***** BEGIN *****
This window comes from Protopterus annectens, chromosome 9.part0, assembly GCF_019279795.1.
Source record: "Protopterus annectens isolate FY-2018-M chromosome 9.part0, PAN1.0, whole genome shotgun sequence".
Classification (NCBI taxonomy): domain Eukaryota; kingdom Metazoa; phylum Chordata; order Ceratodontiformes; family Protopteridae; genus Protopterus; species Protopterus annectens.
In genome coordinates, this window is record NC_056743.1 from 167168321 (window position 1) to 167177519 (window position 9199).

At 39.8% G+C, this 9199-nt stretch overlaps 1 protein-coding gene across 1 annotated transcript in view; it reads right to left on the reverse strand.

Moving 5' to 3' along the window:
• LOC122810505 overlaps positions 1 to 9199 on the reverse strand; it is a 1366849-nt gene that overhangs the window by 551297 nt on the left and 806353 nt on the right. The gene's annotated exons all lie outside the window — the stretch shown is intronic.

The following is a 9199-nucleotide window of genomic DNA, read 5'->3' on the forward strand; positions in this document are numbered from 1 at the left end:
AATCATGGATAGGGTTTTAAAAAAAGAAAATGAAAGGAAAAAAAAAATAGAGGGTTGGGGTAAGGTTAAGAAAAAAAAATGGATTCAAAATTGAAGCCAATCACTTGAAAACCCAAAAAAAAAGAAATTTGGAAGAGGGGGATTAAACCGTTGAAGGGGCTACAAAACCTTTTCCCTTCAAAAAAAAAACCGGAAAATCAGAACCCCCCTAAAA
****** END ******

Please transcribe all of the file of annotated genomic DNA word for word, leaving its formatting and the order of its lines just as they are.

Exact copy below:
This window comes from Protopterus annectens, chromosome 9.part0, assembly GCF_019279795.1.
Source record: "Protopterus annectens isolate FY-2018-M chromosome 9.part0, PAN1.0, whole genome shotgun sequence".
Classification (NCBI taxonomy): domain Eukaryota; kingdom Metazoa; phylum Chordata; order Ceratodontiformes; family Protopteridae; genus Protopterus; species Protopterus annectens.
In genome coordinates, this window is record NC_056743.1 from 167168321 (window position 1) to 167177519 (window position 9199).

At 39.8% G+C, this 9199-nt stretch overlaps 1 protein-coding gene across 1 annotated transcript in view; it reads right to left on the reverse strand.

Moving 5' to 3' along the window:
• LOC122810505 overlaps positions 1 to 9199 on the reverse strand; it is a 1366849-nt gene that overhangs the window by 551297 nt on the left and 806353 nt on the right. The gene's annotated exons all lie outside the window — the stretch shown is intronic.

The following is a 9199-nucleotide window of genomic DNA, read 5'->3' on the forward strand; positions in this document are numbered from 1 at the left end:
AATCATGGATAGGGTTTTAAAAAAAGAAAATGAAAGGAAAAAAAAAATAGAGGGTTGGGGTAAGGTTAAGAAAAAAAAATGGATTCAAAATTGAAGCCAATCACTTGAAAACCCAAAAAAAAAGAAATTTGGAAGAGGGGGATTAAACCGTTGAAGGGGCTACAAAACCTTTTCCCTTCAAAAAAAAAACCGGAAAATCAGAACCCCCCTAAAA